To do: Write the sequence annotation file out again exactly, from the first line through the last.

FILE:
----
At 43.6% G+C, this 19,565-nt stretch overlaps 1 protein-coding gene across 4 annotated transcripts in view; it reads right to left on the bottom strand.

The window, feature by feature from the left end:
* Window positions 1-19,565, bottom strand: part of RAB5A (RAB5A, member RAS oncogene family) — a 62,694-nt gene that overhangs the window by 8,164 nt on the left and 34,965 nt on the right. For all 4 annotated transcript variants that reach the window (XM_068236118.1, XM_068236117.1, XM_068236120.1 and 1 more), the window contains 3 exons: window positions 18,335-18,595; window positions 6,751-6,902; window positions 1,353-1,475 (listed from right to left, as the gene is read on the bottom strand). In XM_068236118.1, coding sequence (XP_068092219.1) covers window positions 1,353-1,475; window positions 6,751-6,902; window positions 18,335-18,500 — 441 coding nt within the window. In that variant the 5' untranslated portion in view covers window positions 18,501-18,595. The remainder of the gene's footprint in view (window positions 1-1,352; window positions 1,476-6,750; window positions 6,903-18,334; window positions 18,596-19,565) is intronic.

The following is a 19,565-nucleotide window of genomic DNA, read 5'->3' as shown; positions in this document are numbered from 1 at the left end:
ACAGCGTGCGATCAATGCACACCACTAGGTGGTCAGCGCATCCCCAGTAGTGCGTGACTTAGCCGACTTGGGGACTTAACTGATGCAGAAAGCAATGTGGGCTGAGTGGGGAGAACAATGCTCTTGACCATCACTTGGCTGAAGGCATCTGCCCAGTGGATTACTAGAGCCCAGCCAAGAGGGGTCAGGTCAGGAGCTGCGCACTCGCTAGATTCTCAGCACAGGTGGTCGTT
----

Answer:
At 43.6% G+C, this 19,565-nt stretch overlaps 1 protein-coding gene across 4 annotated transcripts in view; it reads right to left on the bottom strand.

The window, feature by feature from the left end:
* Window positions 1-19,565, bottom strand: part of RAB5A (RAB5A, member RAS oncogene family) — a 62,694-nt gene that overhangs the window by 8,164 nt on the left and 34,965 nt on the right. For all 4 annotated transcript variants that reach the window (XM_068236118.1, XM_068236117.1, XM_068236120.1 and 1 more), the window contains 3 exons: window positions 18,335-18,595; window positions 6,751-6,902; window positions 1,353-1,475 (listed from right to left, as the gene is read on the bottom strand). In XM_068236118.1, coding sequence (XP_068092219.1) covers window positions 1,353-1,475; window positions 6,751-6,902; window positions 18,335-18,500 — 441 coding nt within the window. In that variant the 5' untranslated portion in view covers window positions 18,501-18,595. The remainder of the gene's footprint in view (window positions 1-1,352; window positions 1,476-6,750; window positions 6,903-18,334; window positions 18,596-19,565) is intronic.

The following is a 19,565-nucleotide window of genomic DNA, read 5'->3' as shown; positions in this document are numbered from 1 at the left end:
ACAGCGTGCGATCAATGCACACCACTAGGTGGTCAGCGCATCCCCAGTAGTGCGTGACTTAGCCGACTTGGGGACTTAACTGATGCAGAAAGCAATGTGGGCTGAGTGGGGAGAACAATGCTCTTGACCATCACTTGGCTGAAGGCATCTGCCCAGTGGATTACTAGAGCCCAGCCAAGAGGGGTCAGGTCAGGAGCTGCGCACTCGCTAGATTCTCAGCACAGGTGGTCGTT